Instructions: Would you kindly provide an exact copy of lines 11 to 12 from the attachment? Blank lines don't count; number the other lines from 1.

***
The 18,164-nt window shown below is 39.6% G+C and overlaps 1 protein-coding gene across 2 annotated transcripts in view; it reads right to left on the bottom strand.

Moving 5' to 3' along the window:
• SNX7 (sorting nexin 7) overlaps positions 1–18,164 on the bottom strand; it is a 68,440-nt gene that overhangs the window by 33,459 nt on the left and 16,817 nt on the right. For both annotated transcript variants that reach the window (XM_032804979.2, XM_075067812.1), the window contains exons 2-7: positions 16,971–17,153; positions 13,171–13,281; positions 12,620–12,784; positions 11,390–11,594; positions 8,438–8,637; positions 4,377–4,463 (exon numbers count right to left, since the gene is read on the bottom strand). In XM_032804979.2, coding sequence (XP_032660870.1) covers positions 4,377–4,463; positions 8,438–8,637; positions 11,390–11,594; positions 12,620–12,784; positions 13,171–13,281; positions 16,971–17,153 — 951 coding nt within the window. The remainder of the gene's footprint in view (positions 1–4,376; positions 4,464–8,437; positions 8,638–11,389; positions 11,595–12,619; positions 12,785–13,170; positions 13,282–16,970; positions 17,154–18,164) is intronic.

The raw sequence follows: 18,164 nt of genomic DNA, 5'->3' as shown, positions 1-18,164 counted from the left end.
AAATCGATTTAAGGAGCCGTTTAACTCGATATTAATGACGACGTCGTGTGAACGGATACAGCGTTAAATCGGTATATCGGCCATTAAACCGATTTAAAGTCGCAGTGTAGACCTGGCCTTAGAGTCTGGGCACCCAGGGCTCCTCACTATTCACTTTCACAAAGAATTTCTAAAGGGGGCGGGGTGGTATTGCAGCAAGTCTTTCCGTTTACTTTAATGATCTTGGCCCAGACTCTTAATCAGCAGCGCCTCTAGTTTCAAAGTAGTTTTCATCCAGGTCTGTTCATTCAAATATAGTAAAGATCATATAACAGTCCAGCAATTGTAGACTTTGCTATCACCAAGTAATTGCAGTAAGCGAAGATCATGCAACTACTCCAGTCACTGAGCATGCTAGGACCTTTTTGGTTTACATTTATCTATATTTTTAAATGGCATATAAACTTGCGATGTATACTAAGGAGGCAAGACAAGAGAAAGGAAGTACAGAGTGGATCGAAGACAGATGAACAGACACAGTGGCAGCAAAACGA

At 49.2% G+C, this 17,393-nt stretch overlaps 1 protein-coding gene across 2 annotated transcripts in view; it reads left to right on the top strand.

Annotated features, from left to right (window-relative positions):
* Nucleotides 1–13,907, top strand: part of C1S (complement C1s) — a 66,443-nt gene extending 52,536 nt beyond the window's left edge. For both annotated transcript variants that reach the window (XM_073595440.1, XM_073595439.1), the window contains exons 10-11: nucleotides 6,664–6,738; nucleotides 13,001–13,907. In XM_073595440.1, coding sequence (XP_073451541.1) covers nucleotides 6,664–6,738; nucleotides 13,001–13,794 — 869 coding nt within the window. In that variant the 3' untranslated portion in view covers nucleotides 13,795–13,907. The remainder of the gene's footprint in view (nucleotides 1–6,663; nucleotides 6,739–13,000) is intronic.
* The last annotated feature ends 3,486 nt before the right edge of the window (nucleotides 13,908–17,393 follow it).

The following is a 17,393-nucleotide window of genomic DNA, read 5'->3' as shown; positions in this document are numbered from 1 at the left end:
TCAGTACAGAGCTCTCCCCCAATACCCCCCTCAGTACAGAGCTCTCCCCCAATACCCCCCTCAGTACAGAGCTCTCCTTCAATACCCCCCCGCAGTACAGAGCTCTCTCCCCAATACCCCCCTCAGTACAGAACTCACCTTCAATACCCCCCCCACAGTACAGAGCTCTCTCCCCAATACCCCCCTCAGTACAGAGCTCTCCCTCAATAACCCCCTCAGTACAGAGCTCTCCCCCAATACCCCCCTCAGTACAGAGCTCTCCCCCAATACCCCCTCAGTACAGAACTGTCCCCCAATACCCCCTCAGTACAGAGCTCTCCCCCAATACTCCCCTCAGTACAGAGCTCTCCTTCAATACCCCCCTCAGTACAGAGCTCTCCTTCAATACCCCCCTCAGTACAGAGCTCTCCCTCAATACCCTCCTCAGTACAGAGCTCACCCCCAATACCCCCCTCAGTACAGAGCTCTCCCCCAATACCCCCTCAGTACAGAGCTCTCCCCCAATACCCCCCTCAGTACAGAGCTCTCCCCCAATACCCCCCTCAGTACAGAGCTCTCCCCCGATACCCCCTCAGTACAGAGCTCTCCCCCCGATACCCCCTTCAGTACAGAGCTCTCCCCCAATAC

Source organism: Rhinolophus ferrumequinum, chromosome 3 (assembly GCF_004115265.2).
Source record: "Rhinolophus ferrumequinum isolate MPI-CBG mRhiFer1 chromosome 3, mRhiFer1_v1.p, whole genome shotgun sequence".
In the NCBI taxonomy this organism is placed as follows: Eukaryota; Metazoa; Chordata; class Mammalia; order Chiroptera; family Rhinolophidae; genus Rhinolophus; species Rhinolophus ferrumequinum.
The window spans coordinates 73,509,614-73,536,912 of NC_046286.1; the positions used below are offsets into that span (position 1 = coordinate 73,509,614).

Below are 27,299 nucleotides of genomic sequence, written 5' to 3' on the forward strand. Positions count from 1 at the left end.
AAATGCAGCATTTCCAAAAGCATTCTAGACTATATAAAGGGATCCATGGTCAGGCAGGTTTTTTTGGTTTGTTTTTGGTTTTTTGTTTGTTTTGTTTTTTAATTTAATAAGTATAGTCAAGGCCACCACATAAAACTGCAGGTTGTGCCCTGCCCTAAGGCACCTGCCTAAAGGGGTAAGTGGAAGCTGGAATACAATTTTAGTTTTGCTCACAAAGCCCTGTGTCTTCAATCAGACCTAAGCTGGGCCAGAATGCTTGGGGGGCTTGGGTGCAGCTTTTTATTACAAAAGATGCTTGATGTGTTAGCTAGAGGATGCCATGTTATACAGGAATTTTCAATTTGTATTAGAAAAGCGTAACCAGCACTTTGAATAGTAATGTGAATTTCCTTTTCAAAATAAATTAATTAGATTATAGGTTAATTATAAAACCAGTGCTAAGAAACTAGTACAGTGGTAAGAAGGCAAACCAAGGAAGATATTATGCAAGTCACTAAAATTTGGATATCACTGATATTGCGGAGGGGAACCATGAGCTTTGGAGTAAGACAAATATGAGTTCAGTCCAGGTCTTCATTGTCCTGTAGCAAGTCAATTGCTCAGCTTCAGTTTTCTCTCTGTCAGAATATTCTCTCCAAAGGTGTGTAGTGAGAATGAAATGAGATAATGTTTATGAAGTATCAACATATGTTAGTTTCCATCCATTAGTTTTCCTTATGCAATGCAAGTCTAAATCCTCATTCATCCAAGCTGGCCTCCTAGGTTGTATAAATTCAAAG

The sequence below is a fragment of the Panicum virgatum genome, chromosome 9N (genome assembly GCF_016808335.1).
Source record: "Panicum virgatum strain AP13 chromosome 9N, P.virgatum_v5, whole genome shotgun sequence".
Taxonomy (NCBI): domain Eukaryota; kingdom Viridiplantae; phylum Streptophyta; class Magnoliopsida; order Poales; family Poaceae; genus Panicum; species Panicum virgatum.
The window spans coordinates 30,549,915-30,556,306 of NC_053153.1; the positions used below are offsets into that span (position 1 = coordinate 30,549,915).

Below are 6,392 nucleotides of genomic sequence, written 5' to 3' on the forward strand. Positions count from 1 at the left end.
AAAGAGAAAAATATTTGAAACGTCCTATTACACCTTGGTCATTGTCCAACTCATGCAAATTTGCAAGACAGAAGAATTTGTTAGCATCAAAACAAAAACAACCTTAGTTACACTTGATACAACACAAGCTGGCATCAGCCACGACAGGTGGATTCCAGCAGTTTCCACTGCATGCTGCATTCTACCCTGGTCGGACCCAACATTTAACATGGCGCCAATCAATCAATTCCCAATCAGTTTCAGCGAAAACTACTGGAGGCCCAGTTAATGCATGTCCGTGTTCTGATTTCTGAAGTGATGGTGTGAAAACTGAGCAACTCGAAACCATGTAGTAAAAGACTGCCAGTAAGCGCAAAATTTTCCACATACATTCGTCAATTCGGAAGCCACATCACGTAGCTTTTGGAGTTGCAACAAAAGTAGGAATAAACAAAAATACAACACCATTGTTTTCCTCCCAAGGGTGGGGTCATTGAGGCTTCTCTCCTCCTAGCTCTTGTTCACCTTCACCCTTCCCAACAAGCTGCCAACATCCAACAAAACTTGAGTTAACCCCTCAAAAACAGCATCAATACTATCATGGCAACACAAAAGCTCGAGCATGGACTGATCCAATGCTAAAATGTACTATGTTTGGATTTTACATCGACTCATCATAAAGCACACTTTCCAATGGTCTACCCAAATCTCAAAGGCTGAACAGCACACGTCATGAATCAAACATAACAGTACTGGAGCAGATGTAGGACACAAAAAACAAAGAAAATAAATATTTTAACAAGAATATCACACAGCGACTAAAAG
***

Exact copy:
TCAGTACAGAGCTCTCCCCCAATACCCCCCTCAGTACAGAGCTCTCCCCCAATACCCCCCTCAGTACAGAGCTCTCCTTCAATACCCCCCCGCAGTACAGAGCTCTCTCCCCAATACCCCCCTCAGTACAGAACTCACCTTCAATACCCCCCCCACAGTACAGAGCTCTCTCCCCAATACCCCCCTCAGTACAGAGCTCTCCCTCAATAACCCCCTCAGTACAGAGCTCTCCCCCAATACCCCCCTCAGTACAGAGCTCTCCCCCAATACCCCCTCAGTACAGAACTGTCCCCCAATACCCCCTCAGTACAGAGCTCTCCCCCAATACTCCCCTCAGTACAGAGCTCTCCTTCAATACCCCCCTCAGTACAGAGCTCTCCTTCAATACCCCCCTCAGTACAGAGCTCTCCCTCAATACCCTCCTCAGTACAGAGCTCACCCCCAATACCCCCCTCAGTACAGAGCTCTCCCCCAATACCCCCTCAGTACAGAGCTCTCCCCCAATACCCCCCTCAGTACAGAGCTCTCCCCCAATACCCCCCTCAGTACAGAGCTCTCCCCCGATACCCCCTCAGTACAGAGCTCTCCCCCCGATACCCCCTTCAGTACAGAGCTCTCCCCCAATAC

Source organism: Rhinolophus ferrumequinum, chromosome 3 (assembly GCF_004115265.2).